Going off the grid is a growing trend in California, as many of the state’s residents and businesses have faced rolling blackouts caused by record-setting temperatures, droughts and fires in recent years.
Adventist Health — a faith-based, nonprofit system serving 80 communities on the West Coast and Hawaii — has joined the call for more reliable power systems with a microgrid of its own at the Feather River Health Center in Paradise, Calif.
The solar and microgrid project consists of a 1-megawatt-hour energy storage system combined with 425 kilowatts of solar capacity and a new, permanent backup generator. The integrated renewable system was managed from development and financing to construction and operations by ENGIE North America.
In case of a power outage, the microgrid controller energy storage system will isolate the health facility from the grid, allowing the facility to be powered by solar, the energy storage system and generator, thereby creating a microgrid.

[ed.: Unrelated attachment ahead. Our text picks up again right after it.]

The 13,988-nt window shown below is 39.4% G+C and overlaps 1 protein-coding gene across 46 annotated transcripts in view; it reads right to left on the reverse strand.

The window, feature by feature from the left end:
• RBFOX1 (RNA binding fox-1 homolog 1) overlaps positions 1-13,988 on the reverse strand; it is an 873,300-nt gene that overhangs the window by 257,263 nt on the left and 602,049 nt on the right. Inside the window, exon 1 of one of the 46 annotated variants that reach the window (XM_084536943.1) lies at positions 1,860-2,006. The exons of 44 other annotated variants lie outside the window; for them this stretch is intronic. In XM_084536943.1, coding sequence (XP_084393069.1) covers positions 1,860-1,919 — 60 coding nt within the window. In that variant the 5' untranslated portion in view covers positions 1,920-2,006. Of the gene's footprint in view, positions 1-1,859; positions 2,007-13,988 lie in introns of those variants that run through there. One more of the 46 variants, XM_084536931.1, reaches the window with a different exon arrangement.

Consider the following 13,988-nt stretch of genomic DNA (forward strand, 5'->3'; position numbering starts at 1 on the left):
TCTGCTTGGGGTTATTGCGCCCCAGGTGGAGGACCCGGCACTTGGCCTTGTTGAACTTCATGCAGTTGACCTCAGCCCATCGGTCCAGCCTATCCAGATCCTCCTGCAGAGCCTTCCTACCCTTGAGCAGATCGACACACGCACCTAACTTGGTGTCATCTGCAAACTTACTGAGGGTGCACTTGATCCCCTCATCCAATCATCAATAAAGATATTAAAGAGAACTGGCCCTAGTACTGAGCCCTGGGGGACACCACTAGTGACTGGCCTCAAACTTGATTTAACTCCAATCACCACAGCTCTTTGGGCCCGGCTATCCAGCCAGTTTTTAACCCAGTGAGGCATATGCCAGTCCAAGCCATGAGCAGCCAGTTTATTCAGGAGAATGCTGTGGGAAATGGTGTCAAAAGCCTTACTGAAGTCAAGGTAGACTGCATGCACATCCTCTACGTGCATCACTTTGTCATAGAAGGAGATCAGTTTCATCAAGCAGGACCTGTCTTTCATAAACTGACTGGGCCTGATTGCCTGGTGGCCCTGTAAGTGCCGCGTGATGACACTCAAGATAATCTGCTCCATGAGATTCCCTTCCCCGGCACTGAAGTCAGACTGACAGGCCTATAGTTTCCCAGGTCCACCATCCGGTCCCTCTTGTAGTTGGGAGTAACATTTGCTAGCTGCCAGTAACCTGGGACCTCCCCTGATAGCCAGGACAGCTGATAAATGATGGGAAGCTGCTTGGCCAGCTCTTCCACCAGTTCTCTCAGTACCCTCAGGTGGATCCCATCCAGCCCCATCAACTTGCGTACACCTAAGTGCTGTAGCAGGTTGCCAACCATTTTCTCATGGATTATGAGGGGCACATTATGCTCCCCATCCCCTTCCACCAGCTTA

The microgrid will use its own internal battery storage to stabilize the facility loads, and it will also control the generation from both the solar system and the 250-kilowatt permanent generator, allowing Adventist Health to maintain a stable energy source to the facility during the outage. The transfer of power from the utility to the microgrid happens in less than one second.
The health center has become an even more integral part of its community following the 2018 Camp Fire, which severely damaged Adventist’s Feather River Hospital, causing the health system to shift more services to the center.
Tim Williams, administrative director of physician and outpatient services at Adventist Health, says the new microgrid is vital to ensuring continual operation. “Building long-term resiliency is key in this region impacted by risk of natural disasters and subsequent public safety power shutoff events.”